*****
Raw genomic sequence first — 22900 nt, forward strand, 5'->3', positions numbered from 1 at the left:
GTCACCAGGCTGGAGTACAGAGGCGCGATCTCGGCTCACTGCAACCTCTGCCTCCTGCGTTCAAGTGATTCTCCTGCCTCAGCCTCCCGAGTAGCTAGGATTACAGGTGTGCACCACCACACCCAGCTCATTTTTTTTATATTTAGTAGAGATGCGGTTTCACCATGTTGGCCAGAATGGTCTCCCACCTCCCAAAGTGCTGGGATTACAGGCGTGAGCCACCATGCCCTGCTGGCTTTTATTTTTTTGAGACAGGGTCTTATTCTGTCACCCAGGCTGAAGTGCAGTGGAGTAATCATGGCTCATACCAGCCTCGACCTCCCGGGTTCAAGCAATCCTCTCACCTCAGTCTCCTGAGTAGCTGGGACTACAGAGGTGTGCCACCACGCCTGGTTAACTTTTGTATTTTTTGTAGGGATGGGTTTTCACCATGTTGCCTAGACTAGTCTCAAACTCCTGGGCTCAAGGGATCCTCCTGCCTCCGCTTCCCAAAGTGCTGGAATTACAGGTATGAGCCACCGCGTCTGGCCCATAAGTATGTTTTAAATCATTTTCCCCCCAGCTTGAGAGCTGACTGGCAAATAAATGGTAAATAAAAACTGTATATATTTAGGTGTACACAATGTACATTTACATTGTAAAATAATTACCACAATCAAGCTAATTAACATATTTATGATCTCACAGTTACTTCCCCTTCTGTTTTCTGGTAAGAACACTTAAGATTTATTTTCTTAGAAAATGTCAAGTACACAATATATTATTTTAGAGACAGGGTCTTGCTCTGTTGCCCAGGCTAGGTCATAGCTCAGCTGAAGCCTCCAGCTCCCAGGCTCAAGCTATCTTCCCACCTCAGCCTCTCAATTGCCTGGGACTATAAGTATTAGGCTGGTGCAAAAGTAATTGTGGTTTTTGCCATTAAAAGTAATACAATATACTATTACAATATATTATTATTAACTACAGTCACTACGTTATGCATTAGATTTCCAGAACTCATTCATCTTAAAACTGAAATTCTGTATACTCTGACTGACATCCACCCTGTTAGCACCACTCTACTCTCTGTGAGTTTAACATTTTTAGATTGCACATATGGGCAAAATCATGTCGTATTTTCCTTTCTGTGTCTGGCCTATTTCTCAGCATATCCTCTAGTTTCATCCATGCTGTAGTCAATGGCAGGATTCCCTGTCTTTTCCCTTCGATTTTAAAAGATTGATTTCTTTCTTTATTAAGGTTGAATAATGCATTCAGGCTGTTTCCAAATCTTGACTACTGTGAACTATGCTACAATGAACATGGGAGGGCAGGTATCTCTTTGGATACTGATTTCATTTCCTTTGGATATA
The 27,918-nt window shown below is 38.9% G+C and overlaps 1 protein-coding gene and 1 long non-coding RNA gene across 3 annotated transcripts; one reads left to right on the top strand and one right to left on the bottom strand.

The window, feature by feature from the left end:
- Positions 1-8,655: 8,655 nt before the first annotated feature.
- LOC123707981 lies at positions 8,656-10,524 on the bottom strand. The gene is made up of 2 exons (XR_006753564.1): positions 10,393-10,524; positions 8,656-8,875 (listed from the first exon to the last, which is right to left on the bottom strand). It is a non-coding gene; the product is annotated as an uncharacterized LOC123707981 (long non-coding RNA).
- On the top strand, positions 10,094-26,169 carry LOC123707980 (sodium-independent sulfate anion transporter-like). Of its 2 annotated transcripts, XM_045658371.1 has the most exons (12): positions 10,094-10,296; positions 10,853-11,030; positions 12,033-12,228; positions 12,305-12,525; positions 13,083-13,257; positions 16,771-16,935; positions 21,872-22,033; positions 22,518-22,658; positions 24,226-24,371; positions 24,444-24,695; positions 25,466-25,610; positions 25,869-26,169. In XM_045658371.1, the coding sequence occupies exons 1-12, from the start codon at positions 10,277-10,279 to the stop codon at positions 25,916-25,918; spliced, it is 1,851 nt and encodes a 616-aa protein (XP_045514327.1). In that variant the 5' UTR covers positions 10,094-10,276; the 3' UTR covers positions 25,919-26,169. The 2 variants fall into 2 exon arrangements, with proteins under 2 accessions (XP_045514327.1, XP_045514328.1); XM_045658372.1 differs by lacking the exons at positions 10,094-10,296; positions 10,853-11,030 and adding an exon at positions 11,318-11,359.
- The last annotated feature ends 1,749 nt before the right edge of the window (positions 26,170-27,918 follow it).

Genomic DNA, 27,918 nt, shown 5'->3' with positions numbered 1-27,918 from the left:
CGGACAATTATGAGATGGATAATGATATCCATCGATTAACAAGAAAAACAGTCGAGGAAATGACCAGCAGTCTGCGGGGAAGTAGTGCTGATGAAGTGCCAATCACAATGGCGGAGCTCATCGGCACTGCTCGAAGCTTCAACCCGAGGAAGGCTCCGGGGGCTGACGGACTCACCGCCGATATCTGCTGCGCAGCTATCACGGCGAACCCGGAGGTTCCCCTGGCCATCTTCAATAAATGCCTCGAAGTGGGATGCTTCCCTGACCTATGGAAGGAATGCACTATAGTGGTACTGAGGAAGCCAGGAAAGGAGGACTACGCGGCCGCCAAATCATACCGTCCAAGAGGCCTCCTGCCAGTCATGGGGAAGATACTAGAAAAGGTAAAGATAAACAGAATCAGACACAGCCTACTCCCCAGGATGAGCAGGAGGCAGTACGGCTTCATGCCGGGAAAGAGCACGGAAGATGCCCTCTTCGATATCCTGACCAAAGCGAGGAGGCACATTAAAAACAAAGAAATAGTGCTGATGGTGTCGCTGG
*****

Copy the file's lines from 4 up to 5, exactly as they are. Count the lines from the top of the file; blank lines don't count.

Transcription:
The window, feature by feature from the left end:
- Positions 1-8,655: 8,655 nt before the first annotated feature.